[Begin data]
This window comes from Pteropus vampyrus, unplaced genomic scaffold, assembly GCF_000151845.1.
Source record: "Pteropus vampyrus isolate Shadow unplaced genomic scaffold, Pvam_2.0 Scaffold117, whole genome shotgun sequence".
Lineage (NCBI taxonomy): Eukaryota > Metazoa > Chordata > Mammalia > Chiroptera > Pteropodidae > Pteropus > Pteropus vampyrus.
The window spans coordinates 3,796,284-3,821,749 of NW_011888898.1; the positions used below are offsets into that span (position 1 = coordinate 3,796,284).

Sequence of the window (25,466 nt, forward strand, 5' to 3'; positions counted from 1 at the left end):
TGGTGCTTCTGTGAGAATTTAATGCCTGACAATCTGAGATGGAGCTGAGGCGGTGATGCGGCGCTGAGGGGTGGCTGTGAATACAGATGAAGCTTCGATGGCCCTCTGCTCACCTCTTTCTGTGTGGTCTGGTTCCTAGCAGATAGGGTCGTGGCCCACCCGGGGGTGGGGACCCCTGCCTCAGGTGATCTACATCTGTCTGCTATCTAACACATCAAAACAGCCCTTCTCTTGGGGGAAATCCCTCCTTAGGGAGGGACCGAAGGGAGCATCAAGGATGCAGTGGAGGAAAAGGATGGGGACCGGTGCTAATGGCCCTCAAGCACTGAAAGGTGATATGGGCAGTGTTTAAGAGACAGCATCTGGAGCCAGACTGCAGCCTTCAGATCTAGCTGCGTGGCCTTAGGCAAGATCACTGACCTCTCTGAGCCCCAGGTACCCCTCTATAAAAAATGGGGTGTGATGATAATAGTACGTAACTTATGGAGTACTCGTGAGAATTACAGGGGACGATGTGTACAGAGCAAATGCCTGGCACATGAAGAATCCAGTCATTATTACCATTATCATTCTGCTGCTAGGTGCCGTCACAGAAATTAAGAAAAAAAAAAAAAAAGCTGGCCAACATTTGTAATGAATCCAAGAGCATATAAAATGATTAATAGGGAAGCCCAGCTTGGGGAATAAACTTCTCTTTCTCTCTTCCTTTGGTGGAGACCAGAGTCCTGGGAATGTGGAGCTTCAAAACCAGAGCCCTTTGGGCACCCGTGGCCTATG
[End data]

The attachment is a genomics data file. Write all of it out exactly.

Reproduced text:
This window comes from Pteropus vampyrus, unplaced genomic scaffold, assembly GCF_000151845.1.
Source record: "Pteropus vampyrus isolate Shadow unplaced genomic scaffold, Pvam_2.0 Scaffold117, whole genome shotgun sequence".
Lineage (NCBI taxonomy): Eukaryota > Metazoa > Chordata > Mammalia > Chiroptera > Pteropodidae > Pteropus > Pteropus vampyrus.
The window spans coordinates 3,796,284-3,821,749 of NW_011888898.1; the positions used below are offsets into that span (position 1 = coordinate 3,796,284).

Sequence of the window (25,466 nt, forward strand, 5' to 3'; positions counted from 1 at the left end):
TGGTGCTTCTGTGAGAATTTAATGCCTGACAATCTGAGATGGAGCTGAGGCGGTGATGCGGCGCTGAGGGGTGGCTGTGAATACAGATGAAGCTTCGATGGCCCTCTGCTCACCTCTTTCTGTGTGGTCTGGTTCCTAGCAGATAGGGTCGTGGCCCACCCGGGGGTGGGGACCCCTGCCTCAGGTGATCTACATCTGTCTGCTATCTAACACATCAAAACAGCCCTTCTCTTGGGGGAAATCCCTCCTTAGGGAGGGACCGAAGGGAGCATCAAGGATGCAGTGGAGGAAAAGGATGGGGACCGGTGCTAATGGCCCTCAAGCACTGAAAGGTGATATGGGCAGTGTTTAAGAGACAGCATCTGGAGCCAGACTGCAGCCTTCAGATCTAGCTGCGTGGCCTTAGGCAAGATCACTGACCTCTCTGAGCCCCAGGTACCCCTCTATAAAAAATGGGGTGTGATGATAATAGTACGTAACTTATGGAGTACTCGTGAGAATTACAGGGGACGATGTGTACAGAGCAAATGCCTGGCACATGAAGAATCCAGTCATTATTACCATTATCATTCTGCTGCTAGGTGCCGTCACAGAAATTAAGAAAAAAAAAAAAAAAGCTGGCCAACATTTGTAATGAATCCAAGAGCATATAAAATGATTAATAGGGAAGCCCAGCTTGGGGAATAAACTTCTCTTTCTCTCTTCCTTTGGTGGAGACCAGAGTCCTGGGAATGTGGAGCTTCAAAACCAGAGCCCTTTGGGCACCCGTGGCCTATG